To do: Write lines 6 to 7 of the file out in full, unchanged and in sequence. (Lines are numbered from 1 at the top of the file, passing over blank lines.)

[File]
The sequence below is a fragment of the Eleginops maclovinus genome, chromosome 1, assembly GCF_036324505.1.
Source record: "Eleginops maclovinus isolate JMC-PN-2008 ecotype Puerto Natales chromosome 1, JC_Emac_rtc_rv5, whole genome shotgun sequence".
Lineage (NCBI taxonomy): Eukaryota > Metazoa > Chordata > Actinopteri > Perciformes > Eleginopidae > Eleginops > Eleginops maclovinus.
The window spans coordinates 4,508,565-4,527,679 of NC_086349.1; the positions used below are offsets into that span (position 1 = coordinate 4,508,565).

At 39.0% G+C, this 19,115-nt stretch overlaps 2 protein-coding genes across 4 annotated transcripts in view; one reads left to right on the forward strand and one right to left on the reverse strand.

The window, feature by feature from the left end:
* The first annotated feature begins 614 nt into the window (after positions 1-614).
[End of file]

The window, feature by feature from the left end:
* The first annotated feature begins 614 nt into the window (after positions 1-614).